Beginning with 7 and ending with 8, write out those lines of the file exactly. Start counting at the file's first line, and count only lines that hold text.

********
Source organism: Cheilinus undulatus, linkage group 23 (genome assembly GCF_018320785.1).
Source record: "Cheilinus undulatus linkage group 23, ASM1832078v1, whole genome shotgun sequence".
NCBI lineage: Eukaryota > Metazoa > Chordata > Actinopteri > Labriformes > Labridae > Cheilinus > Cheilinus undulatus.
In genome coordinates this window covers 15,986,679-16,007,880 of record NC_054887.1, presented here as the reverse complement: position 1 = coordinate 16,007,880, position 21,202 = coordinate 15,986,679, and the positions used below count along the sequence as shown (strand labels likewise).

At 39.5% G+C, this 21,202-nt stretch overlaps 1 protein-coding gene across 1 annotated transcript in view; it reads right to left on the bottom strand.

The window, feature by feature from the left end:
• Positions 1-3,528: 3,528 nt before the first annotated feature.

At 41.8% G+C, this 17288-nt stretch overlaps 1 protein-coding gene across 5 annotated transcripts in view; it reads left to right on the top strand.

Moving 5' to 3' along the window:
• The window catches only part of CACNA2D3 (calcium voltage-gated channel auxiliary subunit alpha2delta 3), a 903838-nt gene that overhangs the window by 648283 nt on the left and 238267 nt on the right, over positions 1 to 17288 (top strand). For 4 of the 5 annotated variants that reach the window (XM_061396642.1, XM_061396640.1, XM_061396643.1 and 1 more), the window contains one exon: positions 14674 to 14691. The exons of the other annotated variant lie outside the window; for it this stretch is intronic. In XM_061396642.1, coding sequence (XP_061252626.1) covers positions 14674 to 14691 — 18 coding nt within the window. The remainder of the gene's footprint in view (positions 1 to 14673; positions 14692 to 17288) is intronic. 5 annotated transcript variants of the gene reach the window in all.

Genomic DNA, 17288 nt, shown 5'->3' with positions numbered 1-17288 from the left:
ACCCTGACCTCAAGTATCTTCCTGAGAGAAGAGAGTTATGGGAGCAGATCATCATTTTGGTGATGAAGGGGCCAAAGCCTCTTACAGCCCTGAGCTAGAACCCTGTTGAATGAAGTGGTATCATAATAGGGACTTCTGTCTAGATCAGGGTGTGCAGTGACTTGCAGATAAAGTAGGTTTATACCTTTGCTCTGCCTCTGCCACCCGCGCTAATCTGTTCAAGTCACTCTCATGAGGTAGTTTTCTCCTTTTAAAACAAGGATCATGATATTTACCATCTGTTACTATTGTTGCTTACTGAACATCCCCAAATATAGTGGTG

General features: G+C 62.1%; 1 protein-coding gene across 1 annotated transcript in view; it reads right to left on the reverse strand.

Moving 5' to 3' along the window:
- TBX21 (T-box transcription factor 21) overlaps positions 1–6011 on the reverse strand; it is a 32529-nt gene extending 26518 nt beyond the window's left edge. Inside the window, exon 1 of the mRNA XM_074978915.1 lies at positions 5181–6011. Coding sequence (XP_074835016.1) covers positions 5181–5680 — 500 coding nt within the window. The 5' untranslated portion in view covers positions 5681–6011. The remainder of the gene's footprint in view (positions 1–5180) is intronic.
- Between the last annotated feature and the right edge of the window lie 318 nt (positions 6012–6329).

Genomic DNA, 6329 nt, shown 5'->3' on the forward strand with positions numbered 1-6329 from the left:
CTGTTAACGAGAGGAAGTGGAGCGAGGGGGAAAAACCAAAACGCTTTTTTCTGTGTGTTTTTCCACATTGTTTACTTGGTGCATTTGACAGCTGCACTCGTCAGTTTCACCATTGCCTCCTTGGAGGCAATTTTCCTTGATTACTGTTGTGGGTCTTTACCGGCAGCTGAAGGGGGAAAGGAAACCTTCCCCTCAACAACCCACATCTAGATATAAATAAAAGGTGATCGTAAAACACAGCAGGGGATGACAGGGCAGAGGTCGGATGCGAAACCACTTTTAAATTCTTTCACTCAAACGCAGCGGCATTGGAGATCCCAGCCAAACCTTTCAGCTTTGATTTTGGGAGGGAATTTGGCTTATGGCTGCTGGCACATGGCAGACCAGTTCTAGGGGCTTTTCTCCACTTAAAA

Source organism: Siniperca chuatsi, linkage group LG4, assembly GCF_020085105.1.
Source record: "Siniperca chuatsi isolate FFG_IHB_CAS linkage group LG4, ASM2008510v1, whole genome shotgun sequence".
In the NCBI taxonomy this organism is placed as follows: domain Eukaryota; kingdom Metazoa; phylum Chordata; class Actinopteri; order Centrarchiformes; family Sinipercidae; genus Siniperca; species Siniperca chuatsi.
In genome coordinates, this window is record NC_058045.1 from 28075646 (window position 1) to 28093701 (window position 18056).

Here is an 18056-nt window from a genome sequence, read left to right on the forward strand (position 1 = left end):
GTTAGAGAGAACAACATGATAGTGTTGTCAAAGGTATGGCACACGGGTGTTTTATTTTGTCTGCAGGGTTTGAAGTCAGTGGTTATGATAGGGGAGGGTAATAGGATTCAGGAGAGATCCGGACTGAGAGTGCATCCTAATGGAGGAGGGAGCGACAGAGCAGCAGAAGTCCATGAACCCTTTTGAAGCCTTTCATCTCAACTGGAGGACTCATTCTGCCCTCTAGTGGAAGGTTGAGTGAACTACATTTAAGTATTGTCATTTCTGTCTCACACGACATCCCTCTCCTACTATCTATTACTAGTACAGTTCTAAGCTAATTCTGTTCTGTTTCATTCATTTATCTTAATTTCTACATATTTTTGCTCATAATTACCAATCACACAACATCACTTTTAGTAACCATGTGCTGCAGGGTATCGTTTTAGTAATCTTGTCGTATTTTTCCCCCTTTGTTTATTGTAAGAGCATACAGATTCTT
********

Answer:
• Positions 1-3,528: 3,528 nt before the first annotated feature.

At 41.8% G+C, this 17288-nt stretch overlaps 1 protein-coding gene across 5 annotated transcripts in view; it reads left to right on the top strand.